A Pear Panini, Localized

Fall is one of my favorite seasons for eating. I love all the winter squashes, greens, and especially the pears. Pears are a special treat. Since they have to be picked when they are hard, it’s always a gamble about eating them at the perfect firmness. You should put your pears in a brown paper bag to help them ripen faster. Don’t be like me and forget then until they are only good for smoothies! With the weather getting a little cooler, a hot sandwich was just what I wanted for dinner. I had some sandwich bread from my local artisan bakery, Guglhupf’s. They have some amazing products, the best cheese danish I have ever tasted, and soft perfect bretzel rolls. If you find yourself in Durham, NC, you have to visit.

I bought some fresh mozzarella cheese at the farmer’s market this weekend that I was itching to use. I got it from the wonderful cheese makers at Chapel Hill Creamery. They have even started making paneer, in addition to their normal offerings. I visited their farm on the spring farm tour, and it was amazing to meet the cows, and see the process of making the cheese starting with the milking. I really feel good about how they treat the animals, and I think you can taste that in their cheese.

The pears were grown locally, even though I got them from Whole Foods. I was too late to the market on Saturday to snag any. But I feel good about buying local produce, no matter where I get it!

Pear Panini – for 2

4 slices good bread

about 1/2 small ball of fresh mozzarella, sliced

a handful of arugula (rocket)

white truffle oil

olive oil, for the outside of the sandwich – optional

Use a panini pan if you have one. As an alternative, you can use a pan and a heavy skillet that will fit inside it to press the sandwich or you could use a grill and heavy object of your choice.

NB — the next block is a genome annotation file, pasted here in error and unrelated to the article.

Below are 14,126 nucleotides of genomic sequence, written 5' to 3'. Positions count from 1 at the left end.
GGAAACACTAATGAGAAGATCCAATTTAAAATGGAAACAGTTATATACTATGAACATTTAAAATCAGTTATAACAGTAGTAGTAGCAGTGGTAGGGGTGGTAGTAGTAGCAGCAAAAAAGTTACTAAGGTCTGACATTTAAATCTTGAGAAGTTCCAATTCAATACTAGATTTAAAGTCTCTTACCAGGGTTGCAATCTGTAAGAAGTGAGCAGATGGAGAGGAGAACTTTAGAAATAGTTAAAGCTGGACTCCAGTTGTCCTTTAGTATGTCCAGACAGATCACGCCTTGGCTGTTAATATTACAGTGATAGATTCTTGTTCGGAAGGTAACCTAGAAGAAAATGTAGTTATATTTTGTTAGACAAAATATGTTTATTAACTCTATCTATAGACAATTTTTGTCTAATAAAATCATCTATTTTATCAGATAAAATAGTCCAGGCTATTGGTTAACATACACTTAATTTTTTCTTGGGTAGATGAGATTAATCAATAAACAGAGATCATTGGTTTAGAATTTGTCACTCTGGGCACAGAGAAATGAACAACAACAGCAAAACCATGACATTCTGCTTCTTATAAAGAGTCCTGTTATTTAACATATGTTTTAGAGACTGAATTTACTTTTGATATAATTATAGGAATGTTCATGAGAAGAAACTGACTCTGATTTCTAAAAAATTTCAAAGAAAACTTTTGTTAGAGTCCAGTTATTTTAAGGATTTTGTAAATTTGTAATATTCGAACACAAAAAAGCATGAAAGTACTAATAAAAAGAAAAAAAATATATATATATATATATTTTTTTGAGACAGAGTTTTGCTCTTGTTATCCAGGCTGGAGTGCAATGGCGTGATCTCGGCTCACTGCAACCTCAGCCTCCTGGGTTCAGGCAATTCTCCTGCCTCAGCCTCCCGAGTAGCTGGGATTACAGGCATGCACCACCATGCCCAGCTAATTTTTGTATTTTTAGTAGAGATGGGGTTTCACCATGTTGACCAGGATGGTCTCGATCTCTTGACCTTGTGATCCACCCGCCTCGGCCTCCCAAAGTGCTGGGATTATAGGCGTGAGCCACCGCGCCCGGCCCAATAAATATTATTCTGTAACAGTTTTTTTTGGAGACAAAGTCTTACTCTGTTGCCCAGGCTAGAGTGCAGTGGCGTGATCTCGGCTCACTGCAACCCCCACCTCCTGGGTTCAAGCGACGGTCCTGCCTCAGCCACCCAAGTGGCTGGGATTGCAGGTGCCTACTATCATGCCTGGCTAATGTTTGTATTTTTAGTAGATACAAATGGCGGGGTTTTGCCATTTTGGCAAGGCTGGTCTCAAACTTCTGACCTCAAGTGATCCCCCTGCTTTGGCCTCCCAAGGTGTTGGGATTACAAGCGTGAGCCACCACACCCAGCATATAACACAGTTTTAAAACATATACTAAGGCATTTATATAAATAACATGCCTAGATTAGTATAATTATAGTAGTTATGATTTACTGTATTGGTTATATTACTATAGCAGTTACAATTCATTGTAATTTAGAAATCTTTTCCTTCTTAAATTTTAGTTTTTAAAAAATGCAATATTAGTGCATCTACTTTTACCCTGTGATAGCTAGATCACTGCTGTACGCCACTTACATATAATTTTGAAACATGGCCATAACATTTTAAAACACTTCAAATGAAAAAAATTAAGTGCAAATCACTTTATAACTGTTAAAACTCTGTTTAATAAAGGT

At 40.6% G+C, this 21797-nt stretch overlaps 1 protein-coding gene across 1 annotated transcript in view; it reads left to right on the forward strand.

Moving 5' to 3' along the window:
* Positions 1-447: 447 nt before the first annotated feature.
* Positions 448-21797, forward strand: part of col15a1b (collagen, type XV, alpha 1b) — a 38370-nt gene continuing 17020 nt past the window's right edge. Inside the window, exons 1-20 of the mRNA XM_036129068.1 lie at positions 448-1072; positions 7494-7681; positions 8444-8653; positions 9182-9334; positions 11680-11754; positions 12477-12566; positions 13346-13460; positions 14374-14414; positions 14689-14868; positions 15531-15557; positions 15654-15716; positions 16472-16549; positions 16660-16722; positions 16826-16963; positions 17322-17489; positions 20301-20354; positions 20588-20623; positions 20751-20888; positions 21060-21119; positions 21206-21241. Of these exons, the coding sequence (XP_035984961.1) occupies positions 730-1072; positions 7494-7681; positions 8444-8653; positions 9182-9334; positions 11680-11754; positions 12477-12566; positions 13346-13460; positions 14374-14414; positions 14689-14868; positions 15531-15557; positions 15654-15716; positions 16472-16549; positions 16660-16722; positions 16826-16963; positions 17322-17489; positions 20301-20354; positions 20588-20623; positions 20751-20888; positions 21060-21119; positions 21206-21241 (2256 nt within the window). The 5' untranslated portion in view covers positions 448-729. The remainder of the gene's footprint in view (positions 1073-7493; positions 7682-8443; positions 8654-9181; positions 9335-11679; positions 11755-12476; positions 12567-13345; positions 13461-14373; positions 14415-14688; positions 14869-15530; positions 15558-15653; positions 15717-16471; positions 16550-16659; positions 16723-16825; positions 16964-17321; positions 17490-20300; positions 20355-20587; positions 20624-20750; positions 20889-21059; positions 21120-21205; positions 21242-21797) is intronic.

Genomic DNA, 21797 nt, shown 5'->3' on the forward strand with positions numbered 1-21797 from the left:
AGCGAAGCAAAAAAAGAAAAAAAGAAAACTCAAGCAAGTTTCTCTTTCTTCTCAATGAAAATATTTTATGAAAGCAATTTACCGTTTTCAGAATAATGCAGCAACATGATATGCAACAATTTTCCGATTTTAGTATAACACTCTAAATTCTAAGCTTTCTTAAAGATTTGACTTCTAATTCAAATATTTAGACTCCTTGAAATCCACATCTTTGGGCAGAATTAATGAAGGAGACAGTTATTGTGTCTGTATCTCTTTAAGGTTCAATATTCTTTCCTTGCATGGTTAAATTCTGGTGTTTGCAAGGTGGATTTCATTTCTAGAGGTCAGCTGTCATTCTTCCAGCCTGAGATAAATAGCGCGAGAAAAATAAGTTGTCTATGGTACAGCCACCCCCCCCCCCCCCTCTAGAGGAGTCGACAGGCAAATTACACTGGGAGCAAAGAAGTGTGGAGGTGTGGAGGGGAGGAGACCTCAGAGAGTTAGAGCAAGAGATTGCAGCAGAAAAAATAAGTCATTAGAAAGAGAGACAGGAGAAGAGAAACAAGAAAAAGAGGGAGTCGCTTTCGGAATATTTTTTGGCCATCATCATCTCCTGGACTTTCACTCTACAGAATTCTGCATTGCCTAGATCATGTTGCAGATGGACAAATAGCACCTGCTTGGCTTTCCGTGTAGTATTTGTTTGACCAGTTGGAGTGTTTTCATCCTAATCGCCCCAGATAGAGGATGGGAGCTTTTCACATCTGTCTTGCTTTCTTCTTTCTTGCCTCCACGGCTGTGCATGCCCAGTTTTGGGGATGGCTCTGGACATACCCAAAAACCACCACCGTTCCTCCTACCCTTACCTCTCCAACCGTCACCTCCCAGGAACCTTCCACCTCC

Heat your pan on medium heat while you prepare the ingredients.

Spray a little olive oil on the sides of the bread to be toasted. My panini pan is perfect for 2 sandwiches, but if yours is smaller make one at a time.

Place bread oiled side down on the pan, top with mozzarella, a small bit of white truffle oil (a little goes a long way), pear slices, more mozzarella, some rocket, and then top with the other slice of bread oiled side up.

Put the press on top (or a heavy pan), toast until the cheese is melting and it’s toasted the way you like it. Take a spatula, flip it, and put the press on top again. It always seems like the second side cooks faster than the first, so you should check it more often. Once the other side is the way you like it, remove and cut in half.

If you have the time serve with some roasted butternut squash and coleslaw made from Swiss Chard.

Enjoy! The white truffle oil really takes the sandwich to another level, so use it if you can. A bottle is expensive, but lasts a very long time. It’s also great on pizza.

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